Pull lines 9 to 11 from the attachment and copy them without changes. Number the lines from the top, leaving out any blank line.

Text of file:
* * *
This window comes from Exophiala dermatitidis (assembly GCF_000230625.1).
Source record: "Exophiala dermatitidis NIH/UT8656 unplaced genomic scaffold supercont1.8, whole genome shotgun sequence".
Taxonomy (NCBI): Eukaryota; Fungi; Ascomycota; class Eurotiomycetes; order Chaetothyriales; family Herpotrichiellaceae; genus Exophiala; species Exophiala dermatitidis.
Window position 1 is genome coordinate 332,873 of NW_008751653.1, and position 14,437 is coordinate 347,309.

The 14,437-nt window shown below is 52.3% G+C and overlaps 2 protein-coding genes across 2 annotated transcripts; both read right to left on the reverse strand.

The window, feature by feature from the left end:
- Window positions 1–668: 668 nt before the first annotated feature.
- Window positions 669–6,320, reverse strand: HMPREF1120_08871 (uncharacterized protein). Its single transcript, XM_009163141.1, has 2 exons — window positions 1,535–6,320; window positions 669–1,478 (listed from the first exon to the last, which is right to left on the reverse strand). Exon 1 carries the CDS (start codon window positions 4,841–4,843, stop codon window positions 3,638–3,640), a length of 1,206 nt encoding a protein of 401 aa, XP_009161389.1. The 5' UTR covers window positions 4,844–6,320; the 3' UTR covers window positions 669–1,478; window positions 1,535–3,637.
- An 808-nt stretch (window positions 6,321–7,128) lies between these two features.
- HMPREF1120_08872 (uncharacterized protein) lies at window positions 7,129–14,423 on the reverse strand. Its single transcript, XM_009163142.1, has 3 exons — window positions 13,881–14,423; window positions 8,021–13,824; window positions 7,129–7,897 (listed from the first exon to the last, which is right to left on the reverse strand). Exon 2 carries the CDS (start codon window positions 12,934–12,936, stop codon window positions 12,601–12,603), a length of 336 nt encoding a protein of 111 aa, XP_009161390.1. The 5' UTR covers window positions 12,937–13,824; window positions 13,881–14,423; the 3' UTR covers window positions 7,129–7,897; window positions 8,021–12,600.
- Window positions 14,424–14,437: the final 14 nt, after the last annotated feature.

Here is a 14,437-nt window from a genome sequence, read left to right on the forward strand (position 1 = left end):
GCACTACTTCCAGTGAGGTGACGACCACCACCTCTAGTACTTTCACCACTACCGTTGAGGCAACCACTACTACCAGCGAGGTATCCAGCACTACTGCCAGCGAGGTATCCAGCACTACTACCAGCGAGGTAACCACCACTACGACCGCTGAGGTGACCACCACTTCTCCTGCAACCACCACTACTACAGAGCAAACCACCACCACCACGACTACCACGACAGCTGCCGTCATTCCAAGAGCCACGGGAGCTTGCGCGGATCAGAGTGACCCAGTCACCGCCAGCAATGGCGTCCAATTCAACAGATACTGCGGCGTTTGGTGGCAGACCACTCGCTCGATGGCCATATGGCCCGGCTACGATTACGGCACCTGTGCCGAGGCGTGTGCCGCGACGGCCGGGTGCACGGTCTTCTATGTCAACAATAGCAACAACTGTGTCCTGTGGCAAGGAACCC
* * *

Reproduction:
- An 808-nt stretch (window positions 6,321–7,128) lies between these two features.
- HMPREF1120_08872 (uncharacterized protein) lies at window positions 7,129–14,423 on the reverse strand. Its single transcript, XM_009163142.1, has 3 exons — window positions 13,881–14,423; window positions 8,021–13,824; window positions 7,129–7,897 (listed from the first exon to the last, which is right to left on the reverse strand). Exon 2 carries the CDS (start codon window positions 12,934–12,936, stop codon window positions 12,601–12,603), a length of 336 nt encoding a protein of 111 aa, XP_009161390.1. The 5' UTR covers window positions 12,937–13,824; window positions 13,881–14,423; the 3' UTR covers window positions 7,129–7,897; window positions 8,021–12,600.
- Window positions 14,424–14,437: the final 14 nt, after the last annotated feature.